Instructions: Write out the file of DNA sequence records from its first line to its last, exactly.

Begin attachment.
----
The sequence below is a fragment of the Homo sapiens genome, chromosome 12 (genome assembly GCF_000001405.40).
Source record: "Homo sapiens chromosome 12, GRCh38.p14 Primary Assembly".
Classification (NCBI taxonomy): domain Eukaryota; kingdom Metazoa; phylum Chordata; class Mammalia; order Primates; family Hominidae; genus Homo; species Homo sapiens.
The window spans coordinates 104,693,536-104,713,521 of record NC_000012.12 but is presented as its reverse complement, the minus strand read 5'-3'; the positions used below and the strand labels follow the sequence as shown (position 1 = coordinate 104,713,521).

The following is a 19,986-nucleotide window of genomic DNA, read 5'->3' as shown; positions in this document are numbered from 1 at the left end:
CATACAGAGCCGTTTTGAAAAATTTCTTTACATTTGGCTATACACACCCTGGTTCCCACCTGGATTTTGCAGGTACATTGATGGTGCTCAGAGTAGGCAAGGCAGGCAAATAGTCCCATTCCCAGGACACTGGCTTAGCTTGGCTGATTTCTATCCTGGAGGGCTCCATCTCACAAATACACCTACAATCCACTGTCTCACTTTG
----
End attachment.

The sequence below is a fragment of the Homo sapiens genome, chromosome 12 (genome assembly GCF_000001405.40).
Source record: "Homo sapiens chromosome 12, GRCh38.p14 Primary Assembly".
Classification (NCBI taxonomy): domain Eukaryota; kingdom Metazoa; phylum Chordata; class Mammalia; order Primates; family Hominidae; genus Homo; species Homo sapiens.
The window spans coordinates 104,693,536-104,713,521 of record NC_000012.12 but is presented as its reverse complement, the minus strand read 5'-3'; the positions used below and the strand labels follow the sequence as shown (position 1 = coordinate 104,713,521).

The following is a 19,986-nucleotide window of genomic DNA, read 5'->3' as shown; positions in this document are numbered from 1 at the left end:
CATACAGAGCCGTTTTGAAAAATTTCTTTACATTTGGCTATACACACCCTGGTTCCCACCTGGATTTTGCAGGTACATTGATGGTGCTCAGAGTAGGCAAGGCAGGCAAATAGTCCCATTCCCAGGACACTGGCTTAGCTTGGCTGATTTCTATCCTGGAGGGCTCCATCTCACAAATACACCTACAATCCACTGTCTCACTTTG